Roberts Hearings, Day Two, Morning Thread

The John Roberts hearings are beginning again. When you embed John Roberts in a link, use the same link I did above.

You can follow the hearings at Pacifica or at C-SPAN.

Use this thread to discuss them. I'll have a rolling commentary, with the newest comments the highest on the list of bullet points. My views are not representative of any organization whatsoever.

  • Biden's done. It's lunch. A complete transcipt of the today's hearings through's Kennedy's questions, which were the first that caused Roberts to drop his calm veneer, can be found here.

    Update: The transcript is being constantly updated, and should be completely caught up soon.

  • Specter: "they may be misleading, but they are his answers."

  • Of course, another major difference between Ginsberg and Roberts is that Ginsberg had a record of 700+ decisions when she was nominated, and Roberts has almost no history of rulings because he has only been a judge for two years. So, while Ginsberg did not answer 30+ questions, senators were able to look at a substantial body of rulings to understand what she was thinking. Also, as Biden pointed out, Roberts is being a lot less specific than Ginsberg was. Thus, Roberts not only refuses to answer questions, not only is he being even less specific than Ginsberg, not only does he repeatedly claim that everything he wrote in the 1980's was the opinion of his bosses rather than his own, and not only is the White House refusing to release important documents that he wrote, but he has almost no history of rulings. This evasion alone is worthy of a filibuster. How are we supposed to know anything about this guy?

  • Biden on the attack--really tearing the Ginsberg rule apart by pointing out where Ginsberg gave specific answers to questions. Says that Roberts is "filibustering" and says "go ahead and continue to not answer my question." Biden is doing something really important here--pointing out that the "Ginsberg rule," as defined by the right-wing, is not the way Ginsberg's hearings actually went. Roberts is engaging in this distortion right along with the Republican Noise Machine, from whom he clearly received this talking point.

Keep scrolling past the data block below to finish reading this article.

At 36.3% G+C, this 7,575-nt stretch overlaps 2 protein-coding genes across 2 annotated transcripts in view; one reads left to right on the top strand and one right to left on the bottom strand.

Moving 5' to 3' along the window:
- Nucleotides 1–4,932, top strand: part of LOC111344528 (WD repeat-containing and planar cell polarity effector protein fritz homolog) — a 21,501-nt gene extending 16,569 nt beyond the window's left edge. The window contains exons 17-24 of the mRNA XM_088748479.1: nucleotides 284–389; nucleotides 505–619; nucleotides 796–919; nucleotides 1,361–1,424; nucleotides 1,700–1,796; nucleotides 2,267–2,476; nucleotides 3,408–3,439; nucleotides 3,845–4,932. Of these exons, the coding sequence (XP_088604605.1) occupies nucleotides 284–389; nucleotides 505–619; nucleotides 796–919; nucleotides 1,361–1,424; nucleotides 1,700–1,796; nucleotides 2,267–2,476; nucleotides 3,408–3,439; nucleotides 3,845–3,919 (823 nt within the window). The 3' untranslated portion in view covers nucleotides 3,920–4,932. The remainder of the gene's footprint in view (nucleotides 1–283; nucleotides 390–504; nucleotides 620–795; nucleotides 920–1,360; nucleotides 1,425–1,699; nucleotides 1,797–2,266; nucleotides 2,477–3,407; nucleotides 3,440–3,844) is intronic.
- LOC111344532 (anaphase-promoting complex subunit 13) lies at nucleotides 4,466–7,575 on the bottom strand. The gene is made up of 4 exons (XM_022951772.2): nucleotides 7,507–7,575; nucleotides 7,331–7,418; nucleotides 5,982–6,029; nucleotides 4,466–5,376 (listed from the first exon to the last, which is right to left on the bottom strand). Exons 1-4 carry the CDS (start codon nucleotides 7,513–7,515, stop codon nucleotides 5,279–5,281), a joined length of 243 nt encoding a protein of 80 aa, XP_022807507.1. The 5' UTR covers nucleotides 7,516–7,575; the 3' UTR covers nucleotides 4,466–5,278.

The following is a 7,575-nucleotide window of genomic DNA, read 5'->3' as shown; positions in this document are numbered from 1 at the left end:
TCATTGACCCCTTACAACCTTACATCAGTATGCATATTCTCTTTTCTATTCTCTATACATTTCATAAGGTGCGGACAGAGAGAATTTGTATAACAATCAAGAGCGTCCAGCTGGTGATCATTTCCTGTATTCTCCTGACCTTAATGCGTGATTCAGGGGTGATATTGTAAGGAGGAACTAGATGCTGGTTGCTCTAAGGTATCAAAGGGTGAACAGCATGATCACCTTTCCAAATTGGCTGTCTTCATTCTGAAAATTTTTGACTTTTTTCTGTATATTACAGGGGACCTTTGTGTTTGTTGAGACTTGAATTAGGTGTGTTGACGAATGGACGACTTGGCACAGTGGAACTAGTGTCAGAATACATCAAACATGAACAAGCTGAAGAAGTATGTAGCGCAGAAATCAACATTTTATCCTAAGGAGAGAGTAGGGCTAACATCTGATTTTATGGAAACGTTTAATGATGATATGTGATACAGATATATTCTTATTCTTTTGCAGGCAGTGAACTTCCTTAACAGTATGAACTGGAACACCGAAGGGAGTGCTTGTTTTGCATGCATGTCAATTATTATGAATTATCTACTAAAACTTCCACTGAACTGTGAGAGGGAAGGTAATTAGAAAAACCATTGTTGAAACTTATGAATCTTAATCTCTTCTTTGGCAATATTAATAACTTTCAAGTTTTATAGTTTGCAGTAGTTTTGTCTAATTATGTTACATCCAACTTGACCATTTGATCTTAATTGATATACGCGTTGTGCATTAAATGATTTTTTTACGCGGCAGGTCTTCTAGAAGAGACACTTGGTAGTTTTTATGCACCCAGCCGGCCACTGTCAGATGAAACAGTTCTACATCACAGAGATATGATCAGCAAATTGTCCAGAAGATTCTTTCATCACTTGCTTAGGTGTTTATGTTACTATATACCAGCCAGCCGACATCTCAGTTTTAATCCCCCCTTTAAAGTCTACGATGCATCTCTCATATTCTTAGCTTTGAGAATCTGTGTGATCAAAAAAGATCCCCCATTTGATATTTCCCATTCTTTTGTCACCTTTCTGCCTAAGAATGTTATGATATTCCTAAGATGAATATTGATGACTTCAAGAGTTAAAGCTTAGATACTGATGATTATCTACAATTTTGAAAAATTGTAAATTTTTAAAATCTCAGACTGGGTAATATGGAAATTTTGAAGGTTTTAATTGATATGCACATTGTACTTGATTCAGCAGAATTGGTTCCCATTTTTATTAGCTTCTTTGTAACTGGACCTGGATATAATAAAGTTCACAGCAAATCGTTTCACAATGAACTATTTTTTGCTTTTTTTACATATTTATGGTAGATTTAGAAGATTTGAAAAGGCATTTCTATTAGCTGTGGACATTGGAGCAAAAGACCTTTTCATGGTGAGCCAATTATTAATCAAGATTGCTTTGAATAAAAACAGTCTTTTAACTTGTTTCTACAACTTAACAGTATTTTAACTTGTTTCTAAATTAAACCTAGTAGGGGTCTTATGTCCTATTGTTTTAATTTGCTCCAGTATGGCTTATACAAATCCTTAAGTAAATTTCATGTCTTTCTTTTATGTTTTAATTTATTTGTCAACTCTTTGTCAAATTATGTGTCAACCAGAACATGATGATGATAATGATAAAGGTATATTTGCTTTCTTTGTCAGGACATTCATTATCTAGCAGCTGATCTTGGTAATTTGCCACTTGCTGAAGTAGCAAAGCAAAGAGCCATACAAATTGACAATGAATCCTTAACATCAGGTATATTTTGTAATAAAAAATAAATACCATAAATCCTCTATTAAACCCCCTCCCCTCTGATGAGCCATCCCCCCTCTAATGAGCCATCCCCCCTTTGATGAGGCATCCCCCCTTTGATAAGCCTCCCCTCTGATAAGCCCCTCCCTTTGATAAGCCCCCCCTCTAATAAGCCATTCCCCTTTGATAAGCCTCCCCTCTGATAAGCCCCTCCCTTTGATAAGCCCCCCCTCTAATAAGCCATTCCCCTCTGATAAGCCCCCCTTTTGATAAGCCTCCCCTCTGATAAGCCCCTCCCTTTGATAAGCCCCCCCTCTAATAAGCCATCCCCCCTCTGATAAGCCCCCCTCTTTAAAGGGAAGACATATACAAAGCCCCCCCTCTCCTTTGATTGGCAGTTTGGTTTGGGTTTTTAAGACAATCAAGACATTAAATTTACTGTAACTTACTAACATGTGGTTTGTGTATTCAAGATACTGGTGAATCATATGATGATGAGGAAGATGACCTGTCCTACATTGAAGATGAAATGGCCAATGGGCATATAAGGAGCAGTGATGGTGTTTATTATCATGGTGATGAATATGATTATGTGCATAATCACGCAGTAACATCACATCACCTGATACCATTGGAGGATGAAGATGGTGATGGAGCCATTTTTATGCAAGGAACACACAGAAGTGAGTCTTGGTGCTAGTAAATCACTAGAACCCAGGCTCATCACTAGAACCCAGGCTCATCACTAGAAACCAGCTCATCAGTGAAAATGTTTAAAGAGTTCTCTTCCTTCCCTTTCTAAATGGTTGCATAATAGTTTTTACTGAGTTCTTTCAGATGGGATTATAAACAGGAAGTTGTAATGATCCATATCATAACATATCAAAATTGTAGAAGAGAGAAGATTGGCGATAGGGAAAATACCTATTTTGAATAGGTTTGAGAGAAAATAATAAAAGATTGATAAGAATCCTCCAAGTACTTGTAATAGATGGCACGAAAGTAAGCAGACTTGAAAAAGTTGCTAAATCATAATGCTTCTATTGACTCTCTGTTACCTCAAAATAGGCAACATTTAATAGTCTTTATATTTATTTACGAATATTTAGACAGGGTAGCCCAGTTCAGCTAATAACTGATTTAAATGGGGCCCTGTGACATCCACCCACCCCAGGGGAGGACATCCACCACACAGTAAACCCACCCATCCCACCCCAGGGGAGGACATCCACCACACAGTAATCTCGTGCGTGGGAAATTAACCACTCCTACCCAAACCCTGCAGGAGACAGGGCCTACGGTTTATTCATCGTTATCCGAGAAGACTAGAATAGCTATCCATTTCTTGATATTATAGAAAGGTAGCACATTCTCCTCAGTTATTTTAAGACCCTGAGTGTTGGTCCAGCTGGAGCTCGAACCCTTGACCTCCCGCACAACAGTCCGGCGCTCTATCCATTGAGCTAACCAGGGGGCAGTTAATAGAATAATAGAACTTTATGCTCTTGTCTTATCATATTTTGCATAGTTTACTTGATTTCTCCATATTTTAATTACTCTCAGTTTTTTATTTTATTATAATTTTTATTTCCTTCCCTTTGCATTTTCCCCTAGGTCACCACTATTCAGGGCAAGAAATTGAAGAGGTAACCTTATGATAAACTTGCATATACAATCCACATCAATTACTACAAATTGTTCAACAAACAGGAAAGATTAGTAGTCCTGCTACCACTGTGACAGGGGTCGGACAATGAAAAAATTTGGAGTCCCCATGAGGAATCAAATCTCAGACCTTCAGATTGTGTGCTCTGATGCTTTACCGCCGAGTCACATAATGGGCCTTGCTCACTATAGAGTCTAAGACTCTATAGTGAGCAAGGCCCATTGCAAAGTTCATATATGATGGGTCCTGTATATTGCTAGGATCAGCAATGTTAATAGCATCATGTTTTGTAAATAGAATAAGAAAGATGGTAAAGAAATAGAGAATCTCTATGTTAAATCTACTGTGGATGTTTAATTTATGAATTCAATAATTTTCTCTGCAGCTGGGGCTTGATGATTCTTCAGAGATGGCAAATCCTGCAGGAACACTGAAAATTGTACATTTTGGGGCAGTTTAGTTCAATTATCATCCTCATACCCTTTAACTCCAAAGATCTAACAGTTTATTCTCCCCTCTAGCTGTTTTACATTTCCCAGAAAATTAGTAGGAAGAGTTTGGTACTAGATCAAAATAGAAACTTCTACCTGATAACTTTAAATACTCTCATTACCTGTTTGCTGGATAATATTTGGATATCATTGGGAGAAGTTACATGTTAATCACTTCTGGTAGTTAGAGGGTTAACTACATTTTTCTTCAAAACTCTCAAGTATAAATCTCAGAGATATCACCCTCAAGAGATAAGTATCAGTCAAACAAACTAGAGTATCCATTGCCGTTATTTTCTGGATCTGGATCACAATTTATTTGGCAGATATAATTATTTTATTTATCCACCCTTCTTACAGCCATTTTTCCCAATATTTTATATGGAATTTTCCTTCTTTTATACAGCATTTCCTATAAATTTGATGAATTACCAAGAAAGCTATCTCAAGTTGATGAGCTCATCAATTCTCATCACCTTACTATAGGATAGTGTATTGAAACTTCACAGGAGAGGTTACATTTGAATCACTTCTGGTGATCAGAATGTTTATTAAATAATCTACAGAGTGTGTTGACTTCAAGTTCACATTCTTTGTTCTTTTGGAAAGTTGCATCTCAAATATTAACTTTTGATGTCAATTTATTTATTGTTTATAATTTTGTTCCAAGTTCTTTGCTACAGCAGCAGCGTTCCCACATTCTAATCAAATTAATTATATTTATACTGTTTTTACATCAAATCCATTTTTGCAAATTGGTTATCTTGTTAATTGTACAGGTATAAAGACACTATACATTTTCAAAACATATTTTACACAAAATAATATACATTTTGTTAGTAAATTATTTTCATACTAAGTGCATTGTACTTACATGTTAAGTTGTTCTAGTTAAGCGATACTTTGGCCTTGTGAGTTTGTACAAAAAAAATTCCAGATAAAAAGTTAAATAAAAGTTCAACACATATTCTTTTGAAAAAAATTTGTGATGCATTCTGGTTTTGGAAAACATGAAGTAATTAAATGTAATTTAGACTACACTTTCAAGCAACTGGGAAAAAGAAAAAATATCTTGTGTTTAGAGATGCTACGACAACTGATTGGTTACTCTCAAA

• Biden backing Roberts into a corner about thwy he isn't answering any questions, focused on the "Ginsberg Rule" that the right wing has focused on. This is a good way to end the morning hearings--focus on why Roberts isn't answering anything. Biden has pointed out an instance where Ginsberg said explicity whether or not she agreed with a minoirty or a majority opinion in a given case. Roberts continues to evade.

  • Biden is really going nuts on the baseball stuff. Says that mentioning baseball seems to have helped Roberts yesterday. He is also directly pointing out the problem with the baseball metaphor that Armando pointing out yesterday--namely, that the umpire metaphor isn't apt because "the founders never set a strikezone" on a large number of important decisions that will face the court.

  • Biden is up now. Makes a joke about the baseball metaphors from yesterday. He will be the last questioner before a lunch break.

  • Armando suggest that Roberts has undergone a confirmation conversion on the right ot privacy. I'm not so ure he even went on a conversion, as Confirm Them suggest that he would still have a lot of wiggle room on privacy.

  • Roberts says that he wants to be an umpire, but it looks more and more like he is a player in a game of dodgeball. Today alone, he has repeatedly refused ot answer questions on Roe, on the Voting Rights Act, and on war powers, including internment.

  • Think Progress reveals Coburn's crying hypocrosy from yesterday (includes a good video), which was already at least partly revealed through his crossword adventures.

  • Kennedy up now. Starts on civil rights. "John Roberts" has risen to #6 on technorati, the highest since he was nominated in July. Good. Keep writing and may it keep rising.